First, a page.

For large projects, contractors will need a master-level license holder on staff. To apply for a master license, this person must have at least one year of experience as a licensed journeyman in their trade or 10 years of practical experience. They can also hold an out-of-state master-level license. This person will have to act as their Qualified Individual and Designated Employee.
For smaller projects, like those typical of a Class C contractor, a journeyman’s license might be all the state requires. Journeyman applicants must have one of the following:
- Four years of experience in the trade and 240 hours of formal vocational training
- Five years of practical experience in the trade and 160 hours of formal vocational training
- Six years of practical experience in the trade and 80 hours of formal vocational training
- Seven or more years of practical experience in the trade and 40 hours of formal vocational training
- Associates degree or certificate of completion for at least a two-year program in a tradesman-related field
- Bachelors degree or certificate of completion from an accredited college or university in an engineering curriculum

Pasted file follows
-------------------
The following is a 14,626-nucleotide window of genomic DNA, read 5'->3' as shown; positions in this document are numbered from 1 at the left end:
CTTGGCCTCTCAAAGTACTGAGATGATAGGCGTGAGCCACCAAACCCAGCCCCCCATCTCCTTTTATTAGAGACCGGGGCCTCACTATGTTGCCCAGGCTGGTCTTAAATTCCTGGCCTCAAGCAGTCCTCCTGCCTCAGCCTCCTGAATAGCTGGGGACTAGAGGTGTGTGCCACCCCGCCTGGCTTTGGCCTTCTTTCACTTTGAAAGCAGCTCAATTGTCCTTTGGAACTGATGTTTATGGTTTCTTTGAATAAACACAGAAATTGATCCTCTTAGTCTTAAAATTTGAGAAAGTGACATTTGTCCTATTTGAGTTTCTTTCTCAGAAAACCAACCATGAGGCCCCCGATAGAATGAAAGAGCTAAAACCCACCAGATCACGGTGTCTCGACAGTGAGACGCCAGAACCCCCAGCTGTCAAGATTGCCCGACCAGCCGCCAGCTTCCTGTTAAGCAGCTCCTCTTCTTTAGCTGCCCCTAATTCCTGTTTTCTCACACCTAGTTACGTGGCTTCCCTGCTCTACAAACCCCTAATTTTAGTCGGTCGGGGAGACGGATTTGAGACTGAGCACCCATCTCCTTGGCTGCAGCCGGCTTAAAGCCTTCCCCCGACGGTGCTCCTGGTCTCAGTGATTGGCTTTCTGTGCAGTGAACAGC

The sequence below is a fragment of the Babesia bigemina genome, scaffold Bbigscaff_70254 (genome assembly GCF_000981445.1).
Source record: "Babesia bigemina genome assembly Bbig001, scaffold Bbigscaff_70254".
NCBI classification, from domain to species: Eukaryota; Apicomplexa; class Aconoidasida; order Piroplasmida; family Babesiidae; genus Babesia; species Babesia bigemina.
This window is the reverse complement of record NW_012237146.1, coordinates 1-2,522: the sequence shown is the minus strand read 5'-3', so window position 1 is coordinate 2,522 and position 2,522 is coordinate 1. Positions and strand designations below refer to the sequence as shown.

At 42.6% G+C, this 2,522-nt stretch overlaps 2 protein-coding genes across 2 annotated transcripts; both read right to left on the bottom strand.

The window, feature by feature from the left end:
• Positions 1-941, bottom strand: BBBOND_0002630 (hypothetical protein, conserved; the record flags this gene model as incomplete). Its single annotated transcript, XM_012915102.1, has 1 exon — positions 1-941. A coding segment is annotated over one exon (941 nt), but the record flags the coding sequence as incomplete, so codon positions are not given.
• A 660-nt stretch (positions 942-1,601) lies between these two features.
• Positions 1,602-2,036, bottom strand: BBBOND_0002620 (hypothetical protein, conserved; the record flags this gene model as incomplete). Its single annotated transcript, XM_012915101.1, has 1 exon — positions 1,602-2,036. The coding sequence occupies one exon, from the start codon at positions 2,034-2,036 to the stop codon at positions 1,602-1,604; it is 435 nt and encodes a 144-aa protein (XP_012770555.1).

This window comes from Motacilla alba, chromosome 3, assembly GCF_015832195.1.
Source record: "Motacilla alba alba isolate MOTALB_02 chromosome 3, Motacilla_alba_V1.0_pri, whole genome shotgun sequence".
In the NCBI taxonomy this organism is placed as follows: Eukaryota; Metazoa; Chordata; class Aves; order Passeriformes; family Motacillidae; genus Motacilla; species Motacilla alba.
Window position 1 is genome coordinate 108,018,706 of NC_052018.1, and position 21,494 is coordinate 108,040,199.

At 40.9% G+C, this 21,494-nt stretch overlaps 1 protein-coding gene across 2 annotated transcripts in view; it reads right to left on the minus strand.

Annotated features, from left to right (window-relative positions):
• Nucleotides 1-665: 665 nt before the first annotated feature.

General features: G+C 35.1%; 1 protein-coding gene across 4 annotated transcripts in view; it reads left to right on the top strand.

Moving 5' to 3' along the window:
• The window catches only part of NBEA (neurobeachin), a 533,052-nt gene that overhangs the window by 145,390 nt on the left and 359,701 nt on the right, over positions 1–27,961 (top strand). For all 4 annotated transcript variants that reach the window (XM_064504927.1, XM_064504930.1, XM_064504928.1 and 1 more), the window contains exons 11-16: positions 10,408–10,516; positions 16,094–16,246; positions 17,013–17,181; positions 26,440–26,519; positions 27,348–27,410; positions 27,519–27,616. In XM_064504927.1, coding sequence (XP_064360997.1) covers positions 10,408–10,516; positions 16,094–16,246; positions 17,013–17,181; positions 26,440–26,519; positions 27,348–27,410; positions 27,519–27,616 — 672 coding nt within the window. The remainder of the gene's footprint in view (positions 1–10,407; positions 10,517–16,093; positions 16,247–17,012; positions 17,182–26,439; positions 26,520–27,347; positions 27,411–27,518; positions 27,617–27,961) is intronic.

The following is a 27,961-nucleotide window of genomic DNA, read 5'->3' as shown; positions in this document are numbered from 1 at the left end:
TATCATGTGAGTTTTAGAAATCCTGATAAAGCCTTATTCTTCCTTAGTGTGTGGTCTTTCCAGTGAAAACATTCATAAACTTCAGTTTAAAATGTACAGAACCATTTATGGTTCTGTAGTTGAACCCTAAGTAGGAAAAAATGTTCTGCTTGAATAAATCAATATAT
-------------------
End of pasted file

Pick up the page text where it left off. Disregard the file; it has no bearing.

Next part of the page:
- 10 years of practical experience in the trade
- An out-of-state journeyman’s license
There’s also an additional avenue for LP and Natural Gas fitters: Four years of practical experience and 80 hours of formal vocational training.
Specialty contractors will also have the same net worth requirements that they must meet: Class A contractors must show a net worth of $45,000 or more, and Class B Contractors must show proof of at least $15,000 net worth.
Reciprocity for contractors currently licensed in neighboring states and wishing to work in Virginia is available to electrical contractors from Alabama, the District of Columbia, Kentucky, Maryland, West Virginia, or North Carolina. Anyone applying by reciprocity or by examination exemption must submit a complete application along with verification of licensure from the out-of-state board. The full list and more details are stated by the Virginia Board for Contractors.